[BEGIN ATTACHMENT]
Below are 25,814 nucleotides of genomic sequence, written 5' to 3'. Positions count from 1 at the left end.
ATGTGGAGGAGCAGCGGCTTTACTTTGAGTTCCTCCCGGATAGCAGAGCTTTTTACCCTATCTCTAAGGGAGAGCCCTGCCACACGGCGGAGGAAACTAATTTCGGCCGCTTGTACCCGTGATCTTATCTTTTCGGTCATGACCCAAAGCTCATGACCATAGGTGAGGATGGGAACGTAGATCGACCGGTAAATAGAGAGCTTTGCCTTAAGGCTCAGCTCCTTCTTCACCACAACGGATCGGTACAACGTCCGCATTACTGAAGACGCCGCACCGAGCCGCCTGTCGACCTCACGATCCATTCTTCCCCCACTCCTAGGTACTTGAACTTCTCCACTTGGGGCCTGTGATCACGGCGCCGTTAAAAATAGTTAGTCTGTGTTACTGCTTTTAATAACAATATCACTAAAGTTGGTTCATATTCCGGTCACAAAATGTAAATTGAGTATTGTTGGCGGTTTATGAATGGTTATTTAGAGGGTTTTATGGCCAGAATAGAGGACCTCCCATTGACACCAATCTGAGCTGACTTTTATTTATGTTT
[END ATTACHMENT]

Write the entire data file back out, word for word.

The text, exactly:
Below are 25,814 nucleotides of genomic sequence, written 5' to 3'. Positions count from 1 at the left end.
ATGTGGAGGAGCAGCGGCTTTACTTTGAGTTCCTCCCGGATAGCAGAGCTTTTTACCCTATCTCTAAGGGAGAGCCCTGCCACACGGCGGAGGAAACTAATTTCGGCCGCTTGTACCCGTGATCTTATCTTTTCGGTCATGACCCAAAGCTCATGACCATAGGTGAGGATGGGAACGTAGATCGACCGGTAAATAGAGAGCTTTGCCTTAAGGCTCAGCTCCTTCTTCACCACAACGGATCGGTACAACGTCCGCATTACTGAAGACGCCGCACCGAGCCGCCTGTCGACCTCACGATCCATTCTTCCCCCACTCCTAGGTACTTGAACTTCTCCACTTGGGGCCTGTGATCACGGCGCCGTTAAAAATAGTTAGTCTGTGTTACTGCTTTTAATAACAATATCACTAAAGTTGGTTCATATTCCGGTCACAAAATGTAAATTGAGTATTGTTGGCGGTTTATGAATGGTTATTTAGAGGGTTTTATGGCCAGAATAGAGGACCTCCCATTGACACCAATCTGAGCTGACTTTTATTTATGTTT